Even though the ghosts and goblins are gone until next year, all the treats may be around for a while longer. So the tricks can still be played on your teeth if you are not careful.
Why you ask? The bacteria in your mouth are probably more excited to eat Halloween candy than you are. When the bacteria eat the sugar and leftover food in your mouth, a weak acid is produced. That acid is what can contribute to cavities.
To help you sort through the trick-or-treat bag loot, we have a rundown of some common candies and their impact on your teeth:
Chocolate is probably your best bet, which is good because it’s also one of the most popular kinds of candy handed out on Halloween. Chocolate is one of the better candies because it washes off your teeth easier than other types of candy. Dark chocolate also has less sugar than milk chocolate.
Be picky if it’s sticky. These are some of the worst candies for your teeth. Sticky candy is harder to remove and may stay longer on your teeth, which gives that cavity-causing bacteria more time to work.
Hard candies are also ones to watch on Halloween. “They can break your teeth and kids also tend to keep these kinds of candies in their mouth for longer period of time so the sugar is getting in your saliva and washing over your teeth.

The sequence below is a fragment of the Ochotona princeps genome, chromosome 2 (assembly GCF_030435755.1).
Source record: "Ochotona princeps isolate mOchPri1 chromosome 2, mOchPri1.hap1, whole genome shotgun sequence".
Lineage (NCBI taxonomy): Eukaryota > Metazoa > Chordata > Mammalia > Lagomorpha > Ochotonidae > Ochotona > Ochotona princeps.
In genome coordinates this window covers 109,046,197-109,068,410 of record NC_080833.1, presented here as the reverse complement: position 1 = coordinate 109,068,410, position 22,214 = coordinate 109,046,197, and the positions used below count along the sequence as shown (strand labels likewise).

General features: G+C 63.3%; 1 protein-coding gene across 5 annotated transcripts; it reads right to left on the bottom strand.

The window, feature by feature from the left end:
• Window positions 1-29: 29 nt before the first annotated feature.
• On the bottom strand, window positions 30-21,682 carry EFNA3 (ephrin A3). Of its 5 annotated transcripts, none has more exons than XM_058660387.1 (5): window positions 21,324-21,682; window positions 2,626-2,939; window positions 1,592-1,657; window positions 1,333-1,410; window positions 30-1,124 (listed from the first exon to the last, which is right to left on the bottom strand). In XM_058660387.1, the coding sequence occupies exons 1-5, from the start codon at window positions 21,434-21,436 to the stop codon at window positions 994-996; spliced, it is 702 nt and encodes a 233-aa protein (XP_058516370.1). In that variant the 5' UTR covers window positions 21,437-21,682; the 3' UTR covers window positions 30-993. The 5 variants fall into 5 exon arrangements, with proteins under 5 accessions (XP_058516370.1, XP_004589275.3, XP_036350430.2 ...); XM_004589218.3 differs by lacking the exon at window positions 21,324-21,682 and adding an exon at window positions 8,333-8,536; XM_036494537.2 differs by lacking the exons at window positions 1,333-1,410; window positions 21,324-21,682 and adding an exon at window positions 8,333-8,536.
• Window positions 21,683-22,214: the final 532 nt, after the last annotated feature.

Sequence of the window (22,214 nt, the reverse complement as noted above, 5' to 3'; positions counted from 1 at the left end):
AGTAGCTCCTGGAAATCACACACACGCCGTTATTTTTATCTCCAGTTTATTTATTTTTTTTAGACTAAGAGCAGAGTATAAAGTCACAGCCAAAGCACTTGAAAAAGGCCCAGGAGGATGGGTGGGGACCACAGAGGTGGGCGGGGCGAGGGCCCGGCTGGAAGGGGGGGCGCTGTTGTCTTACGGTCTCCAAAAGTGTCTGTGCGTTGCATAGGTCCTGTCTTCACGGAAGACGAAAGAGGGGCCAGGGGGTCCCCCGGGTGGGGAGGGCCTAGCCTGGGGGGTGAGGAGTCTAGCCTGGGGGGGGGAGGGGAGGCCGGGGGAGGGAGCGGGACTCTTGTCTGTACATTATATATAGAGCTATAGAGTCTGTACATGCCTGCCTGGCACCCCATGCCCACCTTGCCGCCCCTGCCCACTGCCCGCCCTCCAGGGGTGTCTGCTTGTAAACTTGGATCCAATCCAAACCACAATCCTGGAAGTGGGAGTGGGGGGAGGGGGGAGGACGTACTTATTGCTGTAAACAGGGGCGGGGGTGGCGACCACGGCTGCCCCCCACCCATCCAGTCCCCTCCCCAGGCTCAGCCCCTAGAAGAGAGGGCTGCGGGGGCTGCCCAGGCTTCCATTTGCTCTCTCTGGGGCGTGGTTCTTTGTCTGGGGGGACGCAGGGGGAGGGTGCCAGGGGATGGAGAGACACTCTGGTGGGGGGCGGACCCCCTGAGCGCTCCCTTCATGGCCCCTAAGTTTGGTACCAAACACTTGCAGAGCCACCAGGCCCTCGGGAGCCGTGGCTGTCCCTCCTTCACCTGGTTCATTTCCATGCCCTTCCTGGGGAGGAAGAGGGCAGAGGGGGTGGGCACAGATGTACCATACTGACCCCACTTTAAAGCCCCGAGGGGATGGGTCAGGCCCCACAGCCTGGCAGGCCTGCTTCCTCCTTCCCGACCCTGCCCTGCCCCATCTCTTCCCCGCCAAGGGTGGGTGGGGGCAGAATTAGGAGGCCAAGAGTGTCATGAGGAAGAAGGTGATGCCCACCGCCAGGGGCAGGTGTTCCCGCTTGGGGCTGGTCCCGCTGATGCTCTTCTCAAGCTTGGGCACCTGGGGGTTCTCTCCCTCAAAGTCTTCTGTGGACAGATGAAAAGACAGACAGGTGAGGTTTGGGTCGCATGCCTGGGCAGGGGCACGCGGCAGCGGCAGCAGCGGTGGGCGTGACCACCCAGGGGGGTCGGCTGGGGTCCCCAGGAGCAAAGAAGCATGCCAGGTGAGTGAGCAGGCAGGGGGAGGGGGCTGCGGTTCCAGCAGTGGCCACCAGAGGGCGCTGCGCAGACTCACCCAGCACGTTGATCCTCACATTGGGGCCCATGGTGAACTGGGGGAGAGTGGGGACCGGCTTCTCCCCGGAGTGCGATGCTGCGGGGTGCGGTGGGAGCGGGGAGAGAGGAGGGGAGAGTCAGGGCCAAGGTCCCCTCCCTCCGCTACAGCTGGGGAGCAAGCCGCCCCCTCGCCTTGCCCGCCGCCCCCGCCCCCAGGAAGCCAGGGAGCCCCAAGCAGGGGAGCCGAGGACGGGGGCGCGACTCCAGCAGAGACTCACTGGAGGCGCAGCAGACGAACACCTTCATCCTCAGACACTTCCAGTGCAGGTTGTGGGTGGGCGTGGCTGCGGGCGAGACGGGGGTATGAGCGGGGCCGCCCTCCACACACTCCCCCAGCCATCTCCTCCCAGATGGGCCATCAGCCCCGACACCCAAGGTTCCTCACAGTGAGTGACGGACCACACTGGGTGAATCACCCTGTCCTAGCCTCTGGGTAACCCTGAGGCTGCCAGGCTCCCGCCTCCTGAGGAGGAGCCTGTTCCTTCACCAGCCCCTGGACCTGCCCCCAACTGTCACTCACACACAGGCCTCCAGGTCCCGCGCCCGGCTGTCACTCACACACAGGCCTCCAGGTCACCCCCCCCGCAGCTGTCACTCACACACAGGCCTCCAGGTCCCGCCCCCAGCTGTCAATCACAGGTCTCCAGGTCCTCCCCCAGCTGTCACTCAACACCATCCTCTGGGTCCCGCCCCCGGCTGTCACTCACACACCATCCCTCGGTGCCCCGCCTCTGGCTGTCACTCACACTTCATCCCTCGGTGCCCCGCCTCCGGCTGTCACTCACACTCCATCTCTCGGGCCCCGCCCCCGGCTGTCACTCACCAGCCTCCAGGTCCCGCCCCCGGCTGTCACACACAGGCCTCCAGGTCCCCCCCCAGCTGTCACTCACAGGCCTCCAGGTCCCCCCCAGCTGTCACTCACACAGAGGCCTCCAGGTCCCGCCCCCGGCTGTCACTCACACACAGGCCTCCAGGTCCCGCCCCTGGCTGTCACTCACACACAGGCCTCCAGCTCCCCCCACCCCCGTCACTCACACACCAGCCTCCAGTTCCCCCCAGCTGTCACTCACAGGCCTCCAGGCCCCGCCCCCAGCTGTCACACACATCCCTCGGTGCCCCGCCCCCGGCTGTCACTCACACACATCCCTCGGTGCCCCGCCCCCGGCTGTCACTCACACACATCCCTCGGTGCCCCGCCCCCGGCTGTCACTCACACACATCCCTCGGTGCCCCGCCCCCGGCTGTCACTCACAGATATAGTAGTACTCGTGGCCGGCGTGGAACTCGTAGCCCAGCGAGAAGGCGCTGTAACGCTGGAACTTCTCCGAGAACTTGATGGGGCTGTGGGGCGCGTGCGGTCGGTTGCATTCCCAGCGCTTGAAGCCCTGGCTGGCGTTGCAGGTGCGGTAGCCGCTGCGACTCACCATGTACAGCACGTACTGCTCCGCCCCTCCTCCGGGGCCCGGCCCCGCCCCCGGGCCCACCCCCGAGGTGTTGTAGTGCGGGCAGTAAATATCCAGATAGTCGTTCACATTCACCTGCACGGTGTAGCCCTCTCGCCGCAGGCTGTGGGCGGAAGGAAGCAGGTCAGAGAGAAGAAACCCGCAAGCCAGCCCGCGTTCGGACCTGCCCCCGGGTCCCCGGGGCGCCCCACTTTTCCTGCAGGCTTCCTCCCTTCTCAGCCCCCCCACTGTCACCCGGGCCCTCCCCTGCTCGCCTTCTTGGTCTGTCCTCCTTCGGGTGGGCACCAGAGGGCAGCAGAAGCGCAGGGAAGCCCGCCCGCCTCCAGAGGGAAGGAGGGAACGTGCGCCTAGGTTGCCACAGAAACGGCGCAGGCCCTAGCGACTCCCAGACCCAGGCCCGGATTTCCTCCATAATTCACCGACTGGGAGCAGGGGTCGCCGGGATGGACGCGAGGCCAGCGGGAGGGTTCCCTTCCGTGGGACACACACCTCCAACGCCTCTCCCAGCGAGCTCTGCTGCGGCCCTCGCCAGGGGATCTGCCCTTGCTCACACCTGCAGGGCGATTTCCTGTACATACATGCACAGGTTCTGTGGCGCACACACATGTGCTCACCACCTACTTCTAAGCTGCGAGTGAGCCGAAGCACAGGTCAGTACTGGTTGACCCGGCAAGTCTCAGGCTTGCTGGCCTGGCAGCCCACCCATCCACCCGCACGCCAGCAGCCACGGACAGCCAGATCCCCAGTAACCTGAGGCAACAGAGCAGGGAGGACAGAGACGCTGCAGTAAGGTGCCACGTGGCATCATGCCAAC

You might want to pass on things that make you pucker – especially if they are sticky and coated in sugar. Sour candy can be very acidic which can weaken and damage the hard outer shell of your teeth, making your teeth more vulnerable to cavities.
Have some floss handy if you’re enjoying one of these fall favorites. Kernels can get stuck in-between your teeth and they are also sticky, sugary and can be hard.”
Children with oral health problems are 3x more likely to miss school due to dental pain than children with no oral health problems.
The single most common chronic childhood disease is tooth decay, which is 5 times more common than asthma, 4 times more common than early childhood obesity, and 20 times more common than diabetes.
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Dental Caries is five times more common than asthma and seven times more common than hay fever.